SeniorTechNet programs are in various places around my town, but our main program takes place at a local independent living facility. I teach the seniors how to customize their devices, communicate with others through email, Skype, iMessage and more, and for a couple of the seniors: make programs with Scratch. In addition to the daily projects, I would send out newsletters and Im currently working on an app for seniors to use for assistance with technology or life.

One of the seniors program from Scratch to make his name.

The passion amazed me. Our senior, Doug, who wrote the program above, was so proud of himself and he always talks about it now with a big smile on his face. Thats my favorite part of SeniorTechNet is by how much the seniors are touched by the program. For example, student was confused why his mobile phone wasnt working with the touch sensitivity. He told me that it hasnt been working for weeks. I looked at how he was taping the screen and I see that the whole time he was using his fingernail. Then, I showed to him how to tap with the warmth of your finger and his eyes lit up. He attempted to do it immediately and when it worked, the biggest smile formed upon his face.

During each session, the seniors make me hopeful that our technological world will change for the better. It shows that no matter who you are, you can do it. Being a minority in whatever you do is scary, but as my seniors have shown: you can do it. Im hoping my movement will not only inspire other seniors to join the tech world, but also help show girls that coding and tech arent as scary as it seems.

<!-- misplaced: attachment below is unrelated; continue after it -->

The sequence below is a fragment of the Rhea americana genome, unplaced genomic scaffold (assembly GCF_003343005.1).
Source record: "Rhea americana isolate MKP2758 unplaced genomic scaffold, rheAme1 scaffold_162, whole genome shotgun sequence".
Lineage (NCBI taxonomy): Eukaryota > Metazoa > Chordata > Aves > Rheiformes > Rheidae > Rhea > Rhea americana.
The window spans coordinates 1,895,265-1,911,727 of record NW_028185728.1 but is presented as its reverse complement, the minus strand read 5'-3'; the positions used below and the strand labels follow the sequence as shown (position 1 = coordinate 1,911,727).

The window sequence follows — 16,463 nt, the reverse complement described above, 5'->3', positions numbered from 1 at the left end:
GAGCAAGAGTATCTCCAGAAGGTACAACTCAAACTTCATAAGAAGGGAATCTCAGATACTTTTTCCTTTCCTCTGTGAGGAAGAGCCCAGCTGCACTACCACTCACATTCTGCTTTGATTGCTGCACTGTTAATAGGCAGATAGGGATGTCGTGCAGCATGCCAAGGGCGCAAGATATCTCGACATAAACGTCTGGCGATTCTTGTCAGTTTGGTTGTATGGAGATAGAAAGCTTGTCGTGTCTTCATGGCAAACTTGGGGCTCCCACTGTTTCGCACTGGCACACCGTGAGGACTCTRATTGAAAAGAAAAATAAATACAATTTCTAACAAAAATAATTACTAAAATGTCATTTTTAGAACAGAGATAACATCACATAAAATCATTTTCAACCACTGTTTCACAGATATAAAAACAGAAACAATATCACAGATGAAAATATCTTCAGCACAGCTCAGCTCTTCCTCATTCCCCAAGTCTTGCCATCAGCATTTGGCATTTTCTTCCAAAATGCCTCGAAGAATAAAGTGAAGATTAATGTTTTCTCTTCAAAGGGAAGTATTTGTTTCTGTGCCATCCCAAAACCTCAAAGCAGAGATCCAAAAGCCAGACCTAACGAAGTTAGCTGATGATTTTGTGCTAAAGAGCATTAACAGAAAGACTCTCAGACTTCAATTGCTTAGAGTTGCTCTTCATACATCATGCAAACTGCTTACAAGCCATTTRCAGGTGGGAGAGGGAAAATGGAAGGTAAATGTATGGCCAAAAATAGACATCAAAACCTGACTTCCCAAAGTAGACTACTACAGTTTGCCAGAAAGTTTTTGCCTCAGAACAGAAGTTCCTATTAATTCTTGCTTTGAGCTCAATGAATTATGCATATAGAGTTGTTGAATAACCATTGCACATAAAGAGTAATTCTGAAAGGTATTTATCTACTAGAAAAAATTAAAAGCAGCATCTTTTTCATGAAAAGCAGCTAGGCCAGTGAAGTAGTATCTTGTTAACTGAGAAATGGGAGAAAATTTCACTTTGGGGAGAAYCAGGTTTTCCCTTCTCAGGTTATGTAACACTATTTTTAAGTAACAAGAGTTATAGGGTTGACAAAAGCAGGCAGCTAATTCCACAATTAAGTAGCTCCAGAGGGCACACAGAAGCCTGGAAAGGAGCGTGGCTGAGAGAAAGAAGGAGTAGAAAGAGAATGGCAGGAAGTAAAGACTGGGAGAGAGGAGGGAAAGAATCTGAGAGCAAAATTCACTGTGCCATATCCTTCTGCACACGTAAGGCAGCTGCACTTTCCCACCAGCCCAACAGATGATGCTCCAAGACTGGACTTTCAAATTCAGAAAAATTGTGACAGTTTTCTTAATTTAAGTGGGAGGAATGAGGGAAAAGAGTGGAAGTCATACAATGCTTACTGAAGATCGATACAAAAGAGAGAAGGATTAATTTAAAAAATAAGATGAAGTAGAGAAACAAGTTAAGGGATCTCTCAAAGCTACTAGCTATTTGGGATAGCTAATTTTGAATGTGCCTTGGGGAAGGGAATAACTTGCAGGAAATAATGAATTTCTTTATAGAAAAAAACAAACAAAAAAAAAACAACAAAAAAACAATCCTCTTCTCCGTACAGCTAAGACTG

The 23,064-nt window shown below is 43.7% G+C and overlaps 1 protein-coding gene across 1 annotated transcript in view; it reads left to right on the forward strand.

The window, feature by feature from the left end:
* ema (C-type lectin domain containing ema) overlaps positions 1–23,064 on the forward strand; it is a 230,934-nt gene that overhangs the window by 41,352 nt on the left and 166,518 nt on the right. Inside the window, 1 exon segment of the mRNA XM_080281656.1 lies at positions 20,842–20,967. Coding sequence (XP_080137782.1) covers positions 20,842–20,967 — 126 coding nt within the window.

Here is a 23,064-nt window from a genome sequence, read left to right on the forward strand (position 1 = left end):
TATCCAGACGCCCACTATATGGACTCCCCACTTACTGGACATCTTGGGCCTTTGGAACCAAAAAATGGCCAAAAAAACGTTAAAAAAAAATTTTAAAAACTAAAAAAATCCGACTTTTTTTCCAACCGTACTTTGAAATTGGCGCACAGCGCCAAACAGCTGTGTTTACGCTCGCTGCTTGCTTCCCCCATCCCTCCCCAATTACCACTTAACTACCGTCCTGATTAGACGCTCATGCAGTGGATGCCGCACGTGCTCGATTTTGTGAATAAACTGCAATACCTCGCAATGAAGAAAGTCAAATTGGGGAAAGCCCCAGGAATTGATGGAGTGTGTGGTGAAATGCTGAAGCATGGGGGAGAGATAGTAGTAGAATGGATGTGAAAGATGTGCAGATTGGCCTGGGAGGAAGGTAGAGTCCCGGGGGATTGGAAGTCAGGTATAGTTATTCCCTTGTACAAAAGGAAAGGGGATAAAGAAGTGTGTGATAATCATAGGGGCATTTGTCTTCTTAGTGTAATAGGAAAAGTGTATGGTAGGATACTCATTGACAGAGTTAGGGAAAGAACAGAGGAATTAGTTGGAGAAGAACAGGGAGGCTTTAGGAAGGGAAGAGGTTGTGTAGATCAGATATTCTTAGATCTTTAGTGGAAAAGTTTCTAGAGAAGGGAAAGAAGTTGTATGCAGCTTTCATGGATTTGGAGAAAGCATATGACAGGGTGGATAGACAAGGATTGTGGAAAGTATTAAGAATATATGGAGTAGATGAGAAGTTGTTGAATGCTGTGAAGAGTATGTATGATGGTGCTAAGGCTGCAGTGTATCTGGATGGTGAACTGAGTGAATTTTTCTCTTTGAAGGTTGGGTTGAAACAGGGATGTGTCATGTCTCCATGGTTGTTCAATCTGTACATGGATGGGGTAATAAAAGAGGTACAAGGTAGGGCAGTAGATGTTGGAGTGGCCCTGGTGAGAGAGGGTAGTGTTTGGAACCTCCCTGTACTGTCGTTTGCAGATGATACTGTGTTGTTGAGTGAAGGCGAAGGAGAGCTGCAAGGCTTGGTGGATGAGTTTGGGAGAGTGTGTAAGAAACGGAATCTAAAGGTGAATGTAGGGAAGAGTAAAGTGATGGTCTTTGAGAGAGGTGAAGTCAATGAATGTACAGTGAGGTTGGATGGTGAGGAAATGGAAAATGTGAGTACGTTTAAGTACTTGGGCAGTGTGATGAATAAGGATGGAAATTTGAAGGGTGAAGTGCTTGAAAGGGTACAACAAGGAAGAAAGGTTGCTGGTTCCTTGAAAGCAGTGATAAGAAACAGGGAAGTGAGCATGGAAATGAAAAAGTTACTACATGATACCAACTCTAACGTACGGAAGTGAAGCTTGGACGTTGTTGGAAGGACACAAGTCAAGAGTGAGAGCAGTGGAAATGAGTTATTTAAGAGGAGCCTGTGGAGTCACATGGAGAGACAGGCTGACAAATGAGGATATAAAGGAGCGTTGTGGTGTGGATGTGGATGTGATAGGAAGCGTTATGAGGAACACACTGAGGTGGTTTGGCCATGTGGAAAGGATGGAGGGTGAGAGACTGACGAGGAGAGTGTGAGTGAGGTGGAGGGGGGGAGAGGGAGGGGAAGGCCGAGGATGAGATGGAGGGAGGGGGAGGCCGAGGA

Before starting this program, I was afraid no senior would show up. Any person that I knew above sixty-five years old would always yell about how technology never works But, I was determined to try. Due to my experience with speech and debate, I have fun being able to teach and help them in their goals to learn technology. To me, the number of relationships and being able to help others get experience with tech, is what makes this program amazing.As a result of SeniorTechNet, more and more seniors are joining the program. Even though, its not a worldwide movement, its a start to breaking down barriers in our technologically-based society and introducing more seniors to our internet.

As a result of SeniorTechNet, more and more seniors are joining the program. Even though, its not a worldwide movement, its a start to breaking down barriers in our technologically-based society and introducing more seniors to our internet.